A Veteran Afghan military pilot said to be distressed over his personal finances opened fire at Kabul airport after an argument yesterday, killing eight US troops and an American civilian contractor.
Those killed were trainers and advisers for the nascent Afghan air force. The shooting was the deadliest attack by a member of the Afghan security forces, or an insurgent impersonating them, on coalition troops or Afghan soldiers or policemen. There have been seven such attacks so far this year.
Although the individual circumstances may differ, the incidents of Afghans turning against their coalition partners seem to reflect growing anti-foreigner sentiment independent of the Taliban. Afghans are increasingly tired of the nearly decade-long war and think their lives have not improved despite billions of dollars in international aid.
The Taliban, who are currently staging their opening salvos of the spring fighting season, boasted that the gunman in Wednesday’s airport attack was a militant impersonating an army officer.
This claim did not seem credible, however.
Defence Ministry spokesman General Mohammad Zahir Azimi said the gunman was an officer who had served as a pilot in the Afghan military for the past 20 years. The gunman – identified as Ahmad Gul, 48, of Tarakhail district in Kabul province – died in an exchange of fire that followed his attack.
The gunman’s brother insisted he was not a Taliban sympathiser.
“He was under economic pressures and recently he sold his house. He was not in a normal frame of mind because of these pressures,” said the brother, Doctor Mohammad Hassan Sahibi. “He was going through a very difficult period of time in his life.”
“He served his country for years,” Sahibi told Tolo, a private television station in Kabul. “He loved his people and his country. He had no link with Taliban or al-Qaeda.”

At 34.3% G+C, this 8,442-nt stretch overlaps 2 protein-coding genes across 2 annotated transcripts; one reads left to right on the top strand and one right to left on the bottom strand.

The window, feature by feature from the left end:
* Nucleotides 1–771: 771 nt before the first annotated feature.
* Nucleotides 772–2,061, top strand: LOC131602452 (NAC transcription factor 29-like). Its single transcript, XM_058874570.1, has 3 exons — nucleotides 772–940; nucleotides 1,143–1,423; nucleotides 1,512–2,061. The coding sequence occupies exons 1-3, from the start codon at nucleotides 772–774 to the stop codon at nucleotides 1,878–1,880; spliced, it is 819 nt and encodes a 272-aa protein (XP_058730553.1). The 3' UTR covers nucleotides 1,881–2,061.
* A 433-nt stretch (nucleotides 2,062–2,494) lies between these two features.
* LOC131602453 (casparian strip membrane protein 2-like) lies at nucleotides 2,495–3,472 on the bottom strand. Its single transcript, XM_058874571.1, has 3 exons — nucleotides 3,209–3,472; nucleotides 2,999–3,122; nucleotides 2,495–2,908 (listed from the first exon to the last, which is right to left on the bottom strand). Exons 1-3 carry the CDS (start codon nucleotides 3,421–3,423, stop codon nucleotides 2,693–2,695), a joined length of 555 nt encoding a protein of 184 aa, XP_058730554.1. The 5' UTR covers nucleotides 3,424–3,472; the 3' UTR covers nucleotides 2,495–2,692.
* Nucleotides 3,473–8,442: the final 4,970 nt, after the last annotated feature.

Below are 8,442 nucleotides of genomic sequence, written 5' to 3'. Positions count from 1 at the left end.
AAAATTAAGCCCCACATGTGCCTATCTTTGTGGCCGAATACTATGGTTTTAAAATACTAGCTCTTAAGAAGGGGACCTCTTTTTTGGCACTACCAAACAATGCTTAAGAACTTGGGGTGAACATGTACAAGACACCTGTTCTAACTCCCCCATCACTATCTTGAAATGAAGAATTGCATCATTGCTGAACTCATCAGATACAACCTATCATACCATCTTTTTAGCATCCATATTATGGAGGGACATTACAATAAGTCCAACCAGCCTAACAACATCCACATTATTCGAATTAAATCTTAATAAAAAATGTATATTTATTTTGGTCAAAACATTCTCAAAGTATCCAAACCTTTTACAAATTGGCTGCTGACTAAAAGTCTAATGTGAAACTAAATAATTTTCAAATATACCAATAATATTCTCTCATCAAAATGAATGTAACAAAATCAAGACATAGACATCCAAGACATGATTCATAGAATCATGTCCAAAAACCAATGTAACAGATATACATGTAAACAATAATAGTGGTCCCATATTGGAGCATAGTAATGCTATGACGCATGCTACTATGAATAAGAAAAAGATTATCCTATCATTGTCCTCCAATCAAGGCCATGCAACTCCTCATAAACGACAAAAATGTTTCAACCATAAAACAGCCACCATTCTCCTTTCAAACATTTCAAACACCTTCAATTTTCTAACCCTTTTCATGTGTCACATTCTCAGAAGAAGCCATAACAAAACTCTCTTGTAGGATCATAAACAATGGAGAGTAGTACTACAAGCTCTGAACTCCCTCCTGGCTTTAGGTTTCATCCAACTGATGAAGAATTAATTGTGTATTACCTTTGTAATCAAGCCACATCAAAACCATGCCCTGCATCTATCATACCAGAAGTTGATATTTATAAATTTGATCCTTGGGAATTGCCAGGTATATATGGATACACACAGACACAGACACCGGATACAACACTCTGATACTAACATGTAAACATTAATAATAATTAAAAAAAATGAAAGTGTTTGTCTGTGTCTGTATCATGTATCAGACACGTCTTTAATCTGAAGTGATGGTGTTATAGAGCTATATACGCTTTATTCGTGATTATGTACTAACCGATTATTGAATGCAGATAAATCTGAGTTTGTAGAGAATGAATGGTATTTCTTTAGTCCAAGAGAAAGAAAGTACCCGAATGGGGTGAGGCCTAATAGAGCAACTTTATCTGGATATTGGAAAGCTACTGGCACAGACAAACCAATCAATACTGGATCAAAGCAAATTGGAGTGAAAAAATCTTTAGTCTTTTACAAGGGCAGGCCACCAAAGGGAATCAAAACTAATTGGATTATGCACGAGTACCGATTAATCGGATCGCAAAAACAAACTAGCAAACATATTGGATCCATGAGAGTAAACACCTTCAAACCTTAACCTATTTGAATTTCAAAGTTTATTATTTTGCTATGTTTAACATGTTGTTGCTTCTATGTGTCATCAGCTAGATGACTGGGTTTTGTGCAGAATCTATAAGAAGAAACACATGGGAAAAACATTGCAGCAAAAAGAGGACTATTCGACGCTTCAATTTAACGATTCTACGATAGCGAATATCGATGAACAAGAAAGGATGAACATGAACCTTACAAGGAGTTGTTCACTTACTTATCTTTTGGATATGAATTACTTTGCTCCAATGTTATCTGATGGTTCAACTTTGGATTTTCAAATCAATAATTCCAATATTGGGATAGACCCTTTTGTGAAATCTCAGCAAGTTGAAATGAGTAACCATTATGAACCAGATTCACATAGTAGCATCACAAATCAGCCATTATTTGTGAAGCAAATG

Sahibi said his brother was wounded four or five times during his military service, once seriously when his helicopter crashed.
The shooting took place at 10:25 am at Kabul’s airport. The gunman opened fire at a meeting in an operations room at the Afghan Air Corps following an argument with foreigners, Afghan defence officials said.
It was unclear what the argument was about.
“Suddenly, in the middle of the meeting, shooting started,” said Afghan Air Corps spokesman Colonel Bahader, who uses only one name. “After the shooting started, we saw a number of Afghan army officers and soldiers running out of the building. Some were even throwing themselves out of the windows to get away.”
Five Afghan soldiers were injured. At least one Afghan soldier was shot – in the wrist – but most of the soldiers suffered broken bones and cuts, Bahader said.
Afghan President Hamid Karzai condemned the shooting and offered his condolences to the relatives of the victims.
Lieutenant General William Caldwell, who leads the NATO training mission, called the deaths of nine trainers a “tragic loss.”
NATO officials said the Taliban are quick to take credit for any attack that results in the death of pro-government forces. They say militants want to undermine trust between coalition and Afghan forces, who are increasingly partnered as the Afghans prepare to take the lead in securing the nation by the end of 2014.
Last year, there were 10,400 partnered operations – up from 530 in 2009, the coalition said.
Increased partnering has created bonds, but also friction among troops who have drastically different lifestyles, cultures and religion. Some coalition troops have expressed exasperation at their less professional Afghan partners. Increased nationalistic rhetoric uttered by the Afghan president also has fuelled the rising anti-American sentiment among Afghans. Agencies